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Wazoo Junction

So . . . can we count today as day seven and day eight of the 12 Days of Oscar?  For the first time in 12 Days of Oscar history, I skipped a day.  I swear I had my assignment done, but a few reeeeeaaaaaalllly long work days got the better of me and I needed a night off.  To get back on track, today we have the last of Oscar winners past and then we’ll discuss this year’s Oscar nominees.

The final previous Oscar winner in this year’s series is the 1992 movie My Cousin Vinny.  Marisa Tomei won the Oscar for Best Actress for her role as Mona Lisa Vito, the girlfriend of loudmouth New York lawyer Vinny Gambini (Joe Pesci).  The pair find themselves in rural Alabama when Vinny’s cousin is put on trial for murder on his way back to college.  This is a classic fish-out-of-water story with some of my all-time favorite one-liners.

There are few lines as good as the ones Gambino delivers when he is served grits for the first time in a diner.  That is, unless you count his dialogue about grits while he’s in court.  Grits actually factor into this movie more than you think grits could ever factor into anything.  I didn’t eat grits until I was thirty, true story.  Grits aren’t something that you encounter very often as a lifelong New Englander.  Then, like a lot of things, I learned to make grits well and the rest is history.  My favorite method is this one, which results in creamy, cheesy, delicious grits.  Oh, and grits are totally not just a breakfast thing.  Cheese grits with shrimp is an amazing dinner.

cheese grits

Cheese Grits


  • 4 C. low-sodium chicken broth
  • 1 garlic clove, minced
  • 1 C. old-fashioned grits
  • 4 oz. extra sharp cheddar cheese, shredded
  • 4 Tbsp. butter
  • 2 Tbsp. heavy cream
  • salt and pepper


Bring the chicken broth to a boil in a medium saucepan.

Add the garlic and slowly stir the grits.

Reduce the heat to medium-low and cook, stirring, for 20 minutes, until the grits are tender.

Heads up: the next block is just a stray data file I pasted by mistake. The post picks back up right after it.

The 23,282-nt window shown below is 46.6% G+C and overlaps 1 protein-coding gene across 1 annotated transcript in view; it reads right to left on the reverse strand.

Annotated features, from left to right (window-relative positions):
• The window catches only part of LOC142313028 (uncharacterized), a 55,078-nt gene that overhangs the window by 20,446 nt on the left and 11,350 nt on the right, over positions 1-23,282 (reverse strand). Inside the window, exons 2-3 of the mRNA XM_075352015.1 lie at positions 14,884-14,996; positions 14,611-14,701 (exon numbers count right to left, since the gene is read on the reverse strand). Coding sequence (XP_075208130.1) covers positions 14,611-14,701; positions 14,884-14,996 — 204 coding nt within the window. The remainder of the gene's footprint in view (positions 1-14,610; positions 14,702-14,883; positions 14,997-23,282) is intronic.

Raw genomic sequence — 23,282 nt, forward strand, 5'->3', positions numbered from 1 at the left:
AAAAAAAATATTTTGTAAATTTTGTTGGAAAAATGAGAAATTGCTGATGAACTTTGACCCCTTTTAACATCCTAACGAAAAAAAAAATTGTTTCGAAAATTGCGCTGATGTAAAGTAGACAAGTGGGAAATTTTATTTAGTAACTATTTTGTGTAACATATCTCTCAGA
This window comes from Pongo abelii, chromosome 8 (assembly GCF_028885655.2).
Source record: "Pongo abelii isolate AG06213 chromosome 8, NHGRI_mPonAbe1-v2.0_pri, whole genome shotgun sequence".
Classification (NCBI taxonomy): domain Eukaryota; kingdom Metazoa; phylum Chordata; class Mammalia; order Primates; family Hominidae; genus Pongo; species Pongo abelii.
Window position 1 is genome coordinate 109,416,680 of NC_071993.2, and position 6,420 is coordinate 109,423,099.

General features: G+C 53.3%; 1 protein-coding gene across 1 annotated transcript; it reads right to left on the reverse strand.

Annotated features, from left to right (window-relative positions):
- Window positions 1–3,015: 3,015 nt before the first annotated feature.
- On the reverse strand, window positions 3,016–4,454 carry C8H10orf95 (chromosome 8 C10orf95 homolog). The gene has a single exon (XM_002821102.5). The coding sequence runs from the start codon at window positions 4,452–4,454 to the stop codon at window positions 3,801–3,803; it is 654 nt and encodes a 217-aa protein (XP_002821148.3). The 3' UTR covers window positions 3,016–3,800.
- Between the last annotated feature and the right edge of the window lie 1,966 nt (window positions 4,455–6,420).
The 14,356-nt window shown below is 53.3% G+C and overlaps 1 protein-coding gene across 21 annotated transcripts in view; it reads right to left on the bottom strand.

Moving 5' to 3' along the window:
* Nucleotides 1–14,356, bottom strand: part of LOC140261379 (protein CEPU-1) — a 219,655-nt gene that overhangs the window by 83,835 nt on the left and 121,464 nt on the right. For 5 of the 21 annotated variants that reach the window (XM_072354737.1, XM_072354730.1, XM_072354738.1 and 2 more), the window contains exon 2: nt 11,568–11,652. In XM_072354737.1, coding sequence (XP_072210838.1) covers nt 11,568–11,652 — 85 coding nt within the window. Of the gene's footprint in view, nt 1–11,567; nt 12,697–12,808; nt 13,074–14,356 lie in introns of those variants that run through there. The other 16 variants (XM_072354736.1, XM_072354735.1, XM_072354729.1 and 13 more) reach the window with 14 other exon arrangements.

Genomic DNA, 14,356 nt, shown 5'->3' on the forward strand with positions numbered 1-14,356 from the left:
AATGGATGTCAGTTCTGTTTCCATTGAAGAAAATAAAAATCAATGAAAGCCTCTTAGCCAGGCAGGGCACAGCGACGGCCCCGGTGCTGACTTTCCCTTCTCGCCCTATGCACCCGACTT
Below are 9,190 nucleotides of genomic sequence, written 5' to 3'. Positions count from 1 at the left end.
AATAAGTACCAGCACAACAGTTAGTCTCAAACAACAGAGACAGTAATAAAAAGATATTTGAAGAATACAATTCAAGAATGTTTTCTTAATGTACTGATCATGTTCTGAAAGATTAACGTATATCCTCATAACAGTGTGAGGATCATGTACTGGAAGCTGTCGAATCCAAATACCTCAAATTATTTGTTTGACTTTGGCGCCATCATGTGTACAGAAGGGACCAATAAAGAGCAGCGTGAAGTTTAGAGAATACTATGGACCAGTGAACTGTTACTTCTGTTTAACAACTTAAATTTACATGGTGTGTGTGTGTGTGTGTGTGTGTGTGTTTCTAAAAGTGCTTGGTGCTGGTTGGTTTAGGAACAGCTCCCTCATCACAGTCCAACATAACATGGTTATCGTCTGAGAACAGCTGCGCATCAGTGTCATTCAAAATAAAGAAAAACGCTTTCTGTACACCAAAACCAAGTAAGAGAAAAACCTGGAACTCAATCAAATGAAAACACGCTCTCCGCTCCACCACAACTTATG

Remove the saucepan from the heat and stir in the cheese, butter, and cream.

Season with salt and pepper to taste.

Source:  Food and Wine

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Our Position

Moving along in our 12 Days of Oscar feature, we have the last of the films in this series that were nominated for but did not win an Oscar.  The 1998 film Primary Colors was nominated for Best Adapted Screenplay, and Kathy Bates was nominated for Best Supporting Actress.  Primary Colors is a barely fictional account of Southern Governor Stanton’s (John Travolta) run for the U.S. Presidency.

In one scene, Jack Stanton is scene chatting with a clerk at a Krispy Kreme shop in Manchester, New Hampshire.  In real life, Manchester, New Hampshire does not have a Krispy Kreme.  In real life for me the closest Krispy Kreme is an hour away and inside a casino.  This is great news for my waistline, but not so great news when a craving hits.  Luckily I don’t crave them often because this recipe is as close a replica as I could ever make at home.

krispy kreme

Krispy Kreme Glazed Doughnuts


for the doughnuts:

  • 4 1/2 tsp. yeast
  • 1/3 C. warm water (105-115 degrees)
  • 1 1/2 C. milk
  • 1/2 C. sugar
  • 1 tsp. salt
  • 2 eggs
  • 1/3 C. butter or shortening
  • 5 C. all-purpose flour
  • canola oil for frying

for the glaze:

  • 1/2 C. butter, melted
  • 2 C. powdered sugar
  • 2 tsp. vanilla
  • 5-7 Tbsp. evaporated milk


Combine the water and yeast in the bowl of a stand mixer.

Let it sit for 5 minutes, until yeast dissolves.

In a medium-sized microwave safe bowl, heat the milk for 2 minutes, then remove and set aside to cool for a few minutes.

Add the milk, sugar, salt, eggs, shortening or butter, and 2 C. of the flour to the yeast mixture.

Mix for 2 minutes at medium speed.

Add the remaining 3 C. of flour and continue to mix, scraping down the sides of the bowl, until a sticky dough forms.